Republicans were divided on the issue, with 49 percent in favor of privatization and 43 percent saying they like the status quo.
When religious affiliations are considered, 45 percent of Mormons — who believe in abstention from alcohol — were in favor of privatization, while 46 percent were opposed, according to the survey. Conversely, 75 percent of non-Mormons wanted private sales of liquor, compared with 18 percent who didn't.
The results "are not at all a surprise," says Connor Boyack, president of the Libertas Institute, a libertarian-leaning organization. "Public opposition is mounting against what is clearly an antiquated anti-freedom limitation on adults consuming a legal product."
While the Legislature has discussed privatization several times in the past, these proposals aways face opposition from the Mormon church, some health officials and conservative lawmakers. More than 80 percent of Utah lawmakers are LDS.
Gov. Gary Herbert recently said he opposes privatization because it could mean a loss of revenue to the state and cause higher rates of consumption.
"Because of the LDS Church's support for government's control of alcohol in Utah, it's unlikely that the Legislature would ever deregulate," Boyack said. "Any privatization attempt would have to go directly to the people through initiative."
Alcohol privatization was one of several questions — on a variety of topics — that were posed to 989 registered voters by SurveyUSA. The Tribune/Hinckley Institute poll has a margin of error of 3.1 percent.
While there always have been complaints about Utah's state-run liquor system — mostly from those who imbibe — discontent has escalated in recent months over several specific issues including the Utah Department of Alcoholic Beverage Control's automated distribution system, the state's quirky 7-foot barrier requirement for new restaurants — dubbed the Zion Curtain — and the long wait to get club liquor licenses.
The poll differs from a survey released in 2014 by UtahPolicy.com. In that Dan Jones & Associates poll , 35 percent of respondents believed the state should turn liquor sales over to the private sector, while 31 percent wanted to keep the current system in place.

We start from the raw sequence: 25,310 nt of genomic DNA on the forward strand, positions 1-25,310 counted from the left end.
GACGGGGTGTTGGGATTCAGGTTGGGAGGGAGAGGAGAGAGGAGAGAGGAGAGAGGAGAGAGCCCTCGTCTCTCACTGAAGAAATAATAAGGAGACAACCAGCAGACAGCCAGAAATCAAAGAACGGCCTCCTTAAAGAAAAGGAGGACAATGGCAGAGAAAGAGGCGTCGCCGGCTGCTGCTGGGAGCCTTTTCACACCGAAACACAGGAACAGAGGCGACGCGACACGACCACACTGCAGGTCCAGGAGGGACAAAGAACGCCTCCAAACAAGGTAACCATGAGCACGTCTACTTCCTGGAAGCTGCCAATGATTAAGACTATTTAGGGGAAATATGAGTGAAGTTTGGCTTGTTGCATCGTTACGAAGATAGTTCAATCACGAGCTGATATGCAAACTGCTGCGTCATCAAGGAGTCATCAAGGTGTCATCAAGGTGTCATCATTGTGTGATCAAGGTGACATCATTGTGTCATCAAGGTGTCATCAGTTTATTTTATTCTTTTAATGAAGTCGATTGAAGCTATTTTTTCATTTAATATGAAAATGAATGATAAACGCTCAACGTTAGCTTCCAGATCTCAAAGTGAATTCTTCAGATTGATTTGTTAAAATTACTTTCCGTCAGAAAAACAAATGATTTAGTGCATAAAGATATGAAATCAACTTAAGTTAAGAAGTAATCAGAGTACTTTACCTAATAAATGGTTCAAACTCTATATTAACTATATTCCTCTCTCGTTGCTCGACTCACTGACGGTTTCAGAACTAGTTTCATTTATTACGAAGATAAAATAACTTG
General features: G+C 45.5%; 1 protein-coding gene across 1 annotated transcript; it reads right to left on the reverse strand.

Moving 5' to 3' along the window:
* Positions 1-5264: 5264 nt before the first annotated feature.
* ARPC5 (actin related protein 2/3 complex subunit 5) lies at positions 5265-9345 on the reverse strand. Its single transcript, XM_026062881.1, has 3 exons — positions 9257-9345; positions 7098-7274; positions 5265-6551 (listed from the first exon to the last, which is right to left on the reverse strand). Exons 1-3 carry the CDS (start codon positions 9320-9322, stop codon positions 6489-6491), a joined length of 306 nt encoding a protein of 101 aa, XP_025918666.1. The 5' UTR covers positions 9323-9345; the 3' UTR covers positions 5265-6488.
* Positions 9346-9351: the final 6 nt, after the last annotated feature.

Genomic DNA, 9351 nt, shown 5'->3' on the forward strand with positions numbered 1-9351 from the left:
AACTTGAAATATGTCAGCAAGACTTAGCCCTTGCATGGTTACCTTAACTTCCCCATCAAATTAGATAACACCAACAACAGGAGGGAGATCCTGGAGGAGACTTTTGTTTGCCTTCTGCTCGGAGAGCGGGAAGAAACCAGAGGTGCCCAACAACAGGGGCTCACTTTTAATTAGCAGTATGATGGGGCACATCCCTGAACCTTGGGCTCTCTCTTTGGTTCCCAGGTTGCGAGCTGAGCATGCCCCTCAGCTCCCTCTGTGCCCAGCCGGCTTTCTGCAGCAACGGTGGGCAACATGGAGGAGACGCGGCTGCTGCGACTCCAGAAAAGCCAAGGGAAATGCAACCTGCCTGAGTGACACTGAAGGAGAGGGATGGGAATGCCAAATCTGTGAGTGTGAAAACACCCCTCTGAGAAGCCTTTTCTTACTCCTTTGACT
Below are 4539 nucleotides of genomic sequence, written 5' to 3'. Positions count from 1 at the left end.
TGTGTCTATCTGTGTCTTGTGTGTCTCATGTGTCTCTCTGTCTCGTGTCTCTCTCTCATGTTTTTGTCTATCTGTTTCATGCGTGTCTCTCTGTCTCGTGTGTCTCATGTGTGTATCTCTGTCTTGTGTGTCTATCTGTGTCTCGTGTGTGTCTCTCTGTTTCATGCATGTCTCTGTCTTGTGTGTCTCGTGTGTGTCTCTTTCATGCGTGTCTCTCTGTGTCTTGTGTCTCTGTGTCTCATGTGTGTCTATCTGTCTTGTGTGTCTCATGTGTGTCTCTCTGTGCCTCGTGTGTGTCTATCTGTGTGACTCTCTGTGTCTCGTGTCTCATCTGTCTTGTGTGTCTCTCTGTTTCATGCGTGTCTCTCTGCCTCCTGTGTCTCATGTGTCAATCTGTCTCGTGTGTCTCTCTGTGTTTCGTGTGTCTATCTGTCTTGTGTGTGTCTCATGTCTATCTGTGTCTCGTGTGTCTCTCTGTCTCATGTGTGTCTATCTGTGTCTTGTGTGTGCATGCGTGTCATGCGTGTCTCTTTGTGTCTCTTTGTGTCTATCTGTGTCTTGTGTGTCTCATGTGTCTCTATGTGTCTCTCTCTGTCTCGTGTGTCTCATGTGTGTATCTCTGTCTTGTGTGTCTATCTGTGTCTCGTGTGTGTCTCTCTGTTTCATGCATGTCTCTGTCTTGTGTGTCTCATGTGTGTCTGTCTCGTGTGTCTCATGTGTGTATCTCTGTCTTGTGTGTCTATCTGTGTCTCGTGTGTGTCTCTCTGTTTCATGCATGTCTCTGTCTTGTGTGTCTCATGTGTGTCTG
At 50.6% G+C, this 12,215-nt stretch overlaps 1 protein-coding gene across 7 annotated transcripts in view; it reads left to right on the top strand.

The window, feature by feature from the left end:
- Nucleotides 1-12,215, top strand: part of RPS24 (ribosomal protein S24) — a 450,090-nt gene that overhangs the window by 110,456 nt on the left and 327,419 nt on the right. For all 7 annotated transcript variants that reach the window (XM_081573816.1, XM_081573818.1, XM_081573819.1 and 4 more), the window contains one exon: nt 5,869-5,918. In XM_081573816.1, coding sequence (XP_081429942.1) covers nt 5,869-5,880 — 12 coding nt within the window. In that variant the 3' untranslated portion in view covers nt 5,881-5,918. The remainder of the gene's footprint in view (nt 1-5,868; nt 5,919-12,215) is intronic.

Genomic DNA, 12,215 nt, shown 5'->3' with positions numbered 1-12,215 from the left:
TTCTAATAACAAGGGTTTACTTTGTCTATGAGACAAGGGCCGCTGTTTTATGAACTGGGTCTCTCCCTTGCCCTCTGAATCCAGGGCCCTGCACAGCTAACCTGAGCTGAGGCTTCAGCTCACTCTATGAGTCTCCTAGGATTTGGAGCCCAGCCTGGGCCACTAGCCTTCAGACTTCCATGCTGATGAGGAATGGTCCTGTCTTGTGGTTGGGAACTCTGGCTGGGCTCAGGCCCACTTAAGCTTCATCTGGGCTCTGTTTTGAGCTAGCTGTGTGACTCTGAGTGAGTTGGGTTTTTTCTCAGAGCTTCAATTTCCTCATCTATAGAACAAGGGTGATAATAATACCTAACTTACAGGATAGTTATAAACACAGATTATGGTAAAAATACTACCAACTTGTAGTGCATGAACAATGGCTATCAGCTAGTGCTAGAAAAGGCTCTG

Another 27 percent favored a hybrid system where the state retains control of hard liquor sales while allowing private retail outlets to sell wine and high-alcohol beer.
Under current state law, grocery and convenience stores can sell beer that is 4 percent alcohol by volume — often referred to as 3.2 beer — but all higher-alcohol beer, as well as wine and spirits, must be sold at state-owned liquor and wine stores.
The monopoly has been a cash cow for the state. In 2014, liquor sales produced a whopping $144.9 million in profit — pumping $38.3 million into the school-lunch program and DUI enforcement, generating $18.8 million in sales tax and turning another $87.8 million back to the state's General Fund, according to DABC statistics.
Marianne Lucchesi Hamilton and her husband moved to St. George two years ago, and while the couple knew Utah had tougher alcohol laws than California, they didn't realize it would be such a "sequestered process."
"Putting adult beverages in a different building in a separate part of town is real extreme," she said. "I'd love to see it brought more into the mainstream."
Lucchesi Hamilton said putting beer and wine into grocery stores "would be a huge step forward and satisfy a lot of constituents."
"It also would make huge financial sense," said the leader of the St. George Wine Club. "I know a lot of people going to Mesquite, [Nev.], on the weekends to buy liquor. Utah is missing out on a whole lot of revenue."